In a meeting I attended earlier this month, I overheard a conversation where one person explained that “people with good credit will now be paying for those with bad credit when it comes to getting a mortgage loan.” As with any news, I set out to find what this person was referring to and to verify its legitimacy.

As it turns out, there has been an adjustment to the fee structure for loan-level price adjustment (LLPA) by lowering fees for some borrowers and raising it for others. This is not an interest rate hike, it’s a one-time fee.

What we are talking about is a loan fee. For instance, beginning May 1st, a homebuyer with a credit score of 650 (which is considered “fair”) who is buying a home and taking out a mortgage loan and comes in with a down payment of 5% will incur an LLPA of 1.5%. Before this change took place, the fee for this group of buyers was 2.75%, which is a significant decrease, about $5,000 fee decrease for a $400,000 home purchase.

On the other hand, for a buyer with a score of 750, (which is considered “very good”) who put 20% down on a home will have an LLPA of 1%, compared to 0.5% previously. For the same purchase, their fee will double from $2,000 to $4,000.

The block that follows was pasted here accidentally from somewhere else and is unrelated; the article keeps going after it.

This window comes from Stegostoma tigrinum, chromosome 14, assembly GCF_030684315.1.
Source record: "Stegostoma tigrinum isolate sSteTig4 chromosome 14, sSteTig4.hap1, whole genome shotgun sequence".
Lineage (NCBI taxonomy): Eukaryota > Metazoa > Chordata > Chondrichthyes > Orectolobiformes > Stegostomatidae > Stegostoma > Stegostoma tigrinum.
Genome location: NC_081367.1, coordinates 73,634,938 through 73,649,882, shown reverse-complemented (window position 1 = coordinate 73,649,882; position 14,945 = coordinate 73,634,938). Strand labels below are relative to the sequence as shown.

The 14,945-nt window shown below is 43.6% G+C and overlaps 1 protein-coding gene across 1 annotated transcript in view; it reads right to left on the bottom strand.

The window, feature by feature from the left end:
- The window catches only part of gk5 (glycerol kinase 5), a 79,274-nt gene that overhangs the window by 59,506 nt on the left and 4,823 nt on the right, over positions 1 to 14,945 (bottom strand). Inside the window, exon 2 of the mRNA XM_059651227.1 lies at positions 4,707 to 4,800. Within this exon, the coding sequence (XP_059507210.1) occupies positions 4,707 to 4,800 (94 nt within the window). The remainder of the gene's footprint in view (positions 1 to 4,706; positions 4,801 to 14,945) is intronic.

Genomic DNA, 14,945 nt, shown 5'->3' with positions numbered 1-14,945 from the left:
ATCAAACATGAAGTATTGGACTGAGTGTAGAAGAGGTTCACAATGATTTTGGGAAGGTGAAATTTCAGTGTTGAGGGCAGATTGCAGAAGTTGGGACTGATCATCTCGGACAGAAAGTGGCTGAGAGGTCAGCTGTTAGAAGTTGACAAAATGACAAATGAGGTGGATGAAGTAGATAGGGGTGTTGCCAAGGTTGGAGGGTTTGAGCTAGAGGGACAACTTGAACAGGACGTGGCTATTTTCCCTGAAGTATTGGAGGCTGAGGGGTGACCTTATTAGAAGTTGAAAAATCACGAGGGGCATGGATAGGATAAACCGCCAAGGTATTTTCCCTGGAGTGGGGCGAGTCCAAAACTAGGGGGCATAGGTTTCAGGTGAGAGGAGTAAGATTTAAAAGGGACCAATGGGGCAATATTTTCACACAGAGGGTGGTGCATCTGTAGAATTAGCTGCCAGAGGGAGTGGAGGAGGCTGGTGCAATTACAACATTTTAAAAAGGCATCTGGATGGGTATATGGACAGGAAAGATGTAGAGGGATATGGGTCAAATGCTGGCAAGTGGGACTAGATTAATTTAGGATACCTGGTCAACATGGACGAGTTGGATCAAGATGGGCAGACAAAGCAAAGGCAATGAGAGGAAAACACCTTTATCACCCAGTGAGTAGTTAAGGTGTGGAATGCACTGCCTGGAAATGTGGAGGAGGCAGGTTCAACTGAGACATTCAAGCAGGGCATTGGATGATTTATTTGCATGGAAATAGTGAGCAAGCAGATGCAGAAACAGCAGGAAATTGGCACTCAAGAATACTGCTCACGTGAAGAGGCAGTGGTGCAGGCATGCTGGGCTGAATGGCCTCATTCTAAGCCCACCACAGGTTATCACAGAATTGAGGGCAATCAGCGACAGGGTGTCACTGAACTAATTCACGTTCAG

Let me remind you, this is a one-time fee that has nothing to do with the interest rate.

The reason for the federal government to make this change is in an effort to provide equitable access to home ownership. Equitable access to home ownership simply means that everyone should be able to secure a home loan, regardless of their race, ethnicity, gender, age, address and now, credit score. It incorporates our values of inclusion, equal access to opportunity and diversity in our communities. This strategic approach will help leverage affordable housing investment dollars, services and protections, ensuring that all people have a range of choices for where to live now and in the future.